Opioid Overdose Deaths May Be Underestimated Due to Incomplete Reporting


Mortality from opioids may be higher than it appears.

States may be underestimating the effect of opioid-related overdose deaths because of incomplete cause-of-death reporting on death certificates, indicating that the mortality from opioids may be higher than it appears, according to an analysis published Wednesday.

The study, published in Public Health Reports

, the journal of the Office of the US Surgeon General,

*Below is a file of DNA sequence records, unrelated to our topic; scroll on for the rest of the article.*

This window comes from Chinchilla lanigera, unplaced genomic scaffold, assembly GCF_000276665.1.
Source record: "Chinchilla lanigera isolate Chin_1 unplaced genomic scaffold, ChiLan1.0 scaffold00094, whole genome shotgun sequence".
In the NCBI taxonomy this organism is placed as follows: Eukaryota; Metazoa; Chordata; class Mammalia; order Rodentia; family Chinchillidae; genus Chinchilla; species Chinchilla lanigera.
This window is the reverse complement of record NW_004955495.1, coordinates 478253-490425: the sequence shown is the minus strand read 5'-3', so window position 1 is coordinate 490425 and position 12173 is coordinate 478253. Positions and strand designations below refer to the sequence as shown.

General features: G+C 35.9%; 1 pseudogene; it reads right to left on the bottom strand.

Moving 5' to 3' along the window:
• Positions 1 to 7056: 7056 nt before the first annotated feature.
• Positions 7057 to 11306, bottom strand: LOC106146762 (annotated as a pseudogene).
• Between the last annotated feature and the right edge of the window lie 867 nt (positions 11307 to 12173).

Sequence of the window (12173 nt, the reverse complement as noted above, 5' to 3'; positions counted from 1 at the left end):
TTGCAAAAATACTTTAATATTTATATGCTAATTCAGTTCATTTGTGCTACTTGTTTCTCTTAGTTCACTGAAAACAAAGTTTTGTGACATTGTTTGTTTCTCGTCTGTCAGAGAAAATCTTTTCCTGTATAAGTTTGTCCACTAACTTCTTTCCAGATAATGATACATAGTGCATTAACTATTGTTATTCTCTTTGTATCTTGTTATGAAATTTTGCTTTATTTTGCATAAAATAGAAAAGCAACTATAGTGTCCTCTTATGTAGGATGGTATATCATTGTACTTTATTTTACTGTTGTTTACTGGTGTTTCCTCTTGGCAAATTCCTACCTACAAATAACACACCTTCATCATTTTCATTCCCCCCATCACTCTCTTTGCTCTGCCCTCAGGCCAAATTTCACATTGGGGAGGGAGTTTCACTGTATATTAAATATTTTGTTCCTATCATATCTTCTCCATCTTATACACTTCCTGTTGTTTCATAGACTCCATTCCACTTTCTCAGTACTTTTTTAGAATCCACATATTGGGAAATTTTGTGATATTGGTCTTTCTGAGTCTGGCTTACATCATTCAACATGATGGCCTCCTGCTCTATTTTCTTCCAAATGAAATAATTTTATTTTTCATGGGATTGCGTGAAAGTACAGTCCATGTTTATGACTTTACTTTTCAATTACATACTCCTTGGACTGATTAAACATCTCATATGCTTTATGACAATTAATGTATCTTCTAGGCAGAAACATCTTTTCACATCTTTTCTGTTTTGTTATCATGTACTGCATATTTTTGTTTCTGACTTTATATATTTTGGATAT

found that potentially 70,000 opioid-related overdose deaths were not included in national opioid-related mortality estimates from 1999 to 2015 because coroners and medical examiners did not specify the drug that contributed to the cause of death. The analysis was conducted by researchers from the University of Pittsburgh Graduate School of Public Health.

Not knowing the correct number of deaths makes it more difficult to align resources, according to the researchers.

Click to continue reading on The American Journal of Managed Care.

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